Work-integrated learning (WIL):  The policy states that a Labour government will review the funding system “… to introduce a stronger focus on work-integrated learning across a broader range of disciplines”.   While WIL is the basis of much vocational education, it has had only sporadic uptake in New Zealand, especially in universities. Some professional and applied fields, like nursing, teaching, and medicine, have a long tradition of WIL. Other areas (like many agricultural and engineering qualifications) have mandatory practical work requirements – which is not quite the same thing as having a work placement as a fully-integrated component of the delivery of the programme.  For the most part, the use of WIL is dependent on the enthusiasm of individual teachers, departments or institutions.  Contrast that with Canada and the US where WIL is seen as a prestige higher education pathway in all fields of study.  And research shows that, if managed well, WIL can play an important role in the student’s learning, providing important professional development that endures beyond the study period.  If managed well … meaning good WIL needs a professional approach.  And that may need resourcing.

Verdict?: Very promising!  The devil will be in the detail but … it’s great to see these important areas highlighted in a major party’s commitments.

A question not answered in the policy

One important unanswered question in Labour’s policy is international education.  Yes, there is reference to the Strategic Recovery Plan for international education.  But what really matters is the when, the where and the how of the resumption of international education.  Without a resumption, institutions and other providers are looking more and more brittle.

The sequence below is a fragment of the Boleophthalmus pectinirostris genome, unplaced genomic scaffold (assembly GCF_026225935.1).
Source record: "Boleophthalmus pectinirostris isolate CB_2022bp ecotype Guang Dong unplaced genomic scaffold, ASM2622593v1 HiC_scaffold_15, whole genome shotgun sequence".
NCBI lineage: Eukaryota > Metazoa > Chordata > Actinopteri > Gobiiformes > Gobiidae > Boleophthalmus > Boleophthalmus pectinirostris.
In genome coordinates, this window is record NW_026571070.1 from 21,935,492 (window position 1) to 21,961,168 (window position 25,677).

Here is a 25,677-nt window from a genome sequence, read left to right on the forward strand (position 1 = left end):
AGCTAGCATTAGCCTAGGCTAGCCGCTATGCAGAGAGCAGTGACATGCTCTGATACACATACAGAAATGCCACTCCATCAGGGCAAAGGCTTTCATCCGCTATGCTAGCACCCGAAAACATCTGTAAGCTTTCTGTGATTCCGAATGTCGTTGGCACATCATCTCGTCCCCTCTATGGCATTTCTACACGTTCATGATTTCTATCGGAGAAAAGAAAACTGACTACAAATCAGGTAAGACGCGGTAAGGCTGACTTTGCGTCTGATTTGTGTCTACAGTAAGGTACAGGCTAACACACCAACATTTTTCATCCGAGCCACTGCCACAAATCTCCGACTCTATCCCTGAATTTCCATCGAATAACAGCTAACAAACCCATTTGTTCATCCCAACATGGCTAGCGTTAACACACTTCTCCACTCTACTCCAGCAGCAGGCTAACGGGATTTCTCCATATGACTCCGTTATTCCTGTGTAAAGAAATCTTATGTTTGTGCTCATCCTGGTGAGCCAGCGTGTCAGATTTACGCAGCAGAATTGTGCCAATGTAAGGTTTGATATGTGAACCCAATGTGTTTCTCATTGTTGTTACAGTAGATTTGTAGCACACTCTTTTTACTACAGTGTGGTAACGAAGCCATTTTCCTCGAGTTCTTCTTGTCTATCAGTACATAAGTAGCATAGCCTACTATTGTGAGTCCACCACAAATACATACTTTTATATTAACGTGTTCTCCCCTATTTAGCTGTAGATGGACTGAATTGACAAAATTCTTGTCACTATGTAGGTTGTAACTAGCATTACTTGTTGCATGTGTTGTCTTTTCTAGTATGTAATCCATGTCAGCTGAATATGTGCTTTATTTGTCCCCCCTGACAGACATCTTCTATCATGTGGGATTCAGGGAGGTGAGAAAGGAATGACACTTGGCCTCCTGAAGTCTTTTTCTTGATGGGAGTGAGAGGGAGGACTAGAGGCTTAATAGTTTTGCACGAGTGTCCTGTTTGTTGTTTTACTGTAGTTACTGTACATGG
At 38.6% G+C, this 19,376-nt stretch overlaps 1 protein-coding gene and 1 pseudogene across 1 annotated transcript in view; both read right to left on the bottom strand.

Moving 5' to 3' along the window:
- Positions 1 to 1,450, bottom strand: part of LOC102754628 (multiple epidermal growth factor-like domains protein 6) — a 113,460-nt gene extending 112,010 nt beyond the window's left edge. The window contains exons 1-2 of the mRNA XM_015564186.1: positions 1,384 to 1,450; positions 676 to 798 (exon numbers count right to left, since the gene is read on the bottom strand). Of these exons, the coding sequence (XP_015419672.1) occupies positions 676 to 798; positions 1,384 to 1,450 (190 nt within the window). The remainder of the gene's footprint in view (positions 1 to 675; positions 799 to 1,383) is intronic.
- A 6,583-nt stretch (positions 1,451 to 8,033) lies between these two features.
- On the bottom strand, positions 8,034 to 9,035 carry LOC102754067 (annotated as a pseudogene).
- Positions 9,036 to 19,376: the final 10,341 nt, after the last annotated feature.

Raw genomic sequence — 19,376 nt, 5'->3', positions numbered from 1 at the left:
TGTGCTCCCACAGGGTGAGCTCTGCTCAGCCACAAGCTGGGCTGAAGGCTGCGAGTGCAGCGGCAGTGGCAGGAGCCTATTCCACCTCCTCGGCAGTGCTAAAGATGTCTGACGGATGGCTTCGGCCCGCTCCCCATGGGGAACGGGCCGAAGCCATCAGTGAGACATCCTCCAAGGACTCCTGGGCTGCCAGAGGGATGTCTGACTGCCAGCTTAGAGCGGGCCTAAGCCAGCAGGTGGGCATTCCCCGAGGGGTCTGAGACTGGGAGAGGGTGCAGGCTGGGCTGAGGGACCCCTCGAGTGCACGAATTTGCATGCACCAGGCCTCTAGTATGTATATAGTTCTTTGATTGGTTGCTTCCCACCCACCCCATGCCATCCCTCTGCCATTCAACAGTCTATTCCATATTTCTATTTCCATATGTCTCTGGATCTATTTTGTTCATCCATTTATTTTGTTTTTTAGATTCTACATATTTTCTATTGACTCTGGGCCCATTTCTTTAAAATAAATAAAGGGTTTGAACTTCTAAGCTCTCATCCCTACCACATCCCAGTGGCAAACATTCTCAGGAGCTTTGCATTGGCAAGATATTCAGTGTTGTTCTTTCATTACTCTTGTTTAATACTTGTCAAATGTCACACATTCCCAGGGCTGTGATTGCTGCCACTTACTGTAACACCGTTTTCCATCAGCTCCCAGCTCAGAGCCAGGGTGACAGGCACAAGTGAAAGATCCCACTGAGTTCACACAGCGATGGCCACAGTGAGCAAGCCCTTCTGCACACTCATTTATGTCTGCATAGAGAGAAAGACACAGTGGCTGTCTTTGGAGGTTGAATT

An overall verdict?

Labour’s 2017 tertiary education policy was the result of nine long years in opposition.  It was a set of disconnected commitments to reverse the previous government’s changes, plus one poorly thought-out flagship policy – fees-free. 

For the 2020 election, Labour has developed a coherent set of policy priorities. As one might expect from the current minister and the current governing party, it responds to the challenges the system faces. 

In most elections, not too many people change their votes on the basis of tertiary education policy.  In 2020, there are big economic and public health issues that people will focus on.  So, this policy may not swing too many votes.  But it does lay out a sensible way forward for the system.